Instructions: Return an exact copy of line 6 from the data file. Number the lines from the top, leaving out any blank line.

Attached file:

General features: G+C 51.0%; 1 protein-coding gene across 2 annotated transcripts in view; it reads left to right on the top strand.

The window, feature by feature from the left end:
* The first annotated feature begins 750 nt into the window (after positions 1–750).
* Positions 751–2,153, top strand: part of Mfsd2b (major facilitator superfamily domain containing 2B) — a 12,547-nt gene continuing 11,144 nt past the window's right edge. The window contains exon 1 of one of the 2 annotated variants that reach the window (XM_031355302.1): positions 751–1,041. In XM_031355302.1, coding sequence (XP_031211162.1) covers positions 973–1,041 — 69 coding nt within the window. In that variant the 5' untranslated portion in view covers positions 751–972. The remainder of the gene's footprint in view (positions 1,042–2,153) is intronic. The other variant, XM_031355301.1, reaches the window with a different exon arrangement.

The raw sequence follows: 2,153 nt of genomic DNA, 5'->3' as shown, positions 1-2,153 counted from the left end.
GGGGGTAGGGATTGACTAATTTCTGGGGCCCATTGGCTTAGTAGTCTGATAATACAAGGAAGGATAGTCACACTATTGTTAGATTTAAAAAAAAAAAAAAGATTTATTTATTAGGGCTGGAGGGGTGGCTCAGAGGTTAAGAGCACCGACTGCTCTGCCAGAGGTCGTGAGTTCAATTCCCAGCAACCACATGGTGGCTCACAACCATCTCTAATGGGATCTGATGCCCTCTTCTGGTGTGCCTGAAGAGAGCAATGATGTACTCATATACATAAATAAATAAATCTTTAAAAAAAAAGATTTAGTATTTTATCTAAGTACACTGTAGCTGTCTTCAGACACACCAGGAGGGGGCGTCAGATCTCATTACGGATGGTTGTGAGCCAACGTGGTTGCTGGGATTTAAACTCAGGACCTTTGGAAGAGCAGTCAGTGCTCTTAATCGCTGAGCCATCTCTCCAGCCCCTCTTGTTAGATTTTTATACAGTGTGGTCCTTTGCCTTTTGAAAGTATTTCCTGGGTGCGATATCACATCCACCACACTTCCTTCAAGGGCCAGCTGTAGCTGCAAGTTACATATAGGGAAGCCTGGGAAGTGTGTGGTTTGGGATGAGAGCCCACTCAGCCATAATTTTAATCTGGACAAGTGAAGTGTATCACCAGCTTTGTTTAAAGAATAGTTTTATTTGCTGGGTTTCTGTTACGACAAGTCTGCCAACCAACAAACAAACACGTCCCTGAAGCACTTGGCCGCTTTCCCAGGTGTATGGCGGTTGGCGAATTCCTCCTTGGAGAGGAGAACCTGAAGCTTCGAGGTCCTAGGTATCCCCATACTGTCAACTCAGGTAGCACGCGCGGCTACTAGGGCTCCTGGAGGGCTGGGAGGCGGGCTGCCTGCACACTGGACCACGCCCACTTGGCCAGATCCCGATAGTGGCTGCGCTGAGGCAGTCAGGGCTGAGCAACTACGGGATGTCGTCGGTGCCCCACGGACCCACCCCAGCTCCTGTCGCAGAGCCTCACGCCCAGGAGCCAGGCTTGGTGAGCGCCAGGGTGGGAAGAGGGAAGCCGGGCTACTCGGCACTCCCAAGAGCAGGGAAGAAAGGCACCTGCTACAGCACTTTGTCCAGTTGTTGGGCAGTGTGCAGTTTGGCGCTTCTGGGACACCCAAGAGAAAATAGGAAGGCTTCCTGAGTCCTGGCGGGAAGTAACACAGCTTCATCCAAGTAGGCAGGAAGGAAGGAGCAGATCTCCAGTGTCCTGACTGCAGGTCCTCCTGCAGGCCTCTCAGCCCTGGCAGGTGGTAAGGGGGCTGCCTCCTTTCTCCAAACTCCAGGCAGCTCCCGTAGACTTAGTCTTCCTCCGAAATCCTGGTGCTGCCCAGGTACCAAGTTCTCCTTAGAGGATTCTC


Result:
GGGGGTAGGGATTGACTAATTTCTGGGGCCCATTGGCTTAGTAGTCTGATAATACAAGGAAGGATAGTCACACTATTGTTAGATTTAAAAAAAAAAAAAAGATTTATTTATTAGGGCTGGAGGGGTGGCTCAGAGGTTAAGAGCACCGACTGCTCTGCCAGAGGTCGTGAGTTCAATTCCCAGCAACCACATGGTGGCTCACAACCATCTCTAATGGGATCTGATGCCCTCTTCTGGTGTGCCTGAAGAGAGCAATGATGTACTCATATACATAAATAAATAAATCTTTAAAAAAAAAGATTTAGTATTTTATCTAAGTACACTGTAGCTGTCTTCAGACACACCAGGAGGGGGCGTCAGATCTCATTACGGATGGTTGTGAGCCAACGTGGTTGCTGGGATTTAAACTCAGGACCTTTGGAAGAGCAGTCAGTGCTCTTAATCGCTGAGCCATCTCTCCAGCCCCTCTTGTTAGATTTTTATACAGTGTGGTCCTTTGCCTTTTGAAAGTATTTCCTGGGTGCGATATCACATCCACCACACTTCCTTCAAGGGCCAGCTGTAGCTGCAAGTTACATATAGGGAAGCCTGGGAAGTGTGTGGTTTGGGATGAGAGCCCACTCAGCCATAATTTTAATCTGGACAAGTGAAGTGTATCACCAGCTTTGTTTAAAGAATAGTTTTATTTGCTGGGTTTCTGTTACGACAAGTCTGCCAACCAACAAACAAACACGTCCCTGAAGCACTTGGCCGCTTTCCCAGGTGTATGGCGGTTGGCGAATTCCTCCTTGGAGAGGAGAACCTGAAGCTTCGAGGTCCTAGGTATCCCCATACTGTCAACTCAGGTAGCACGCGCGGCTACTAGGGCTCCTGGAGGGCTGGGAGGCGGGCTGCCTGCACACTGGACCACGCCCACTTGGCCAGATCCCGATAGTGGCTGCGCTGAGGCAGTCAGGGCTGAGCAACTACGGGATGTCGTCGGTGCCCCACGGACCCACCCCAGCTCCTGTCGCAGAGCCTCACGCCCAGGAGCCAGGCTTGGTGAGCGCCAGGGTGGGAAGAGGGAAGCCGGGCTACTCGGCACTCCCAAGAGCAGGGAAGAAAGGCACCTGCTACAGCACTTTGTCCAGTTGTTGGGCAGTGTGCAGTTTGGCGCTTCTGGGACACCCAAGAGAAAATAGGAAGGCTTCCTGAGTCCTGGCGGGAAGTAACACAGCTTCATCCAAGTAGGCAGGAAGGAAGGAGCAGATCTCCAGTGTCCTGACTGCAGGTCCTCCTGCAGGCCTCTCAGCCCTGGCAGGTGGTAAGGGGGCTGCCTCCTTTCTCCAAACTCCAGGCAGCTCCCGTAGACTTAGTCTTCCTCCGAAATCCTGGTGCTGCCCAGGTACCAAGTTCTCCTTAGAGGATTCTC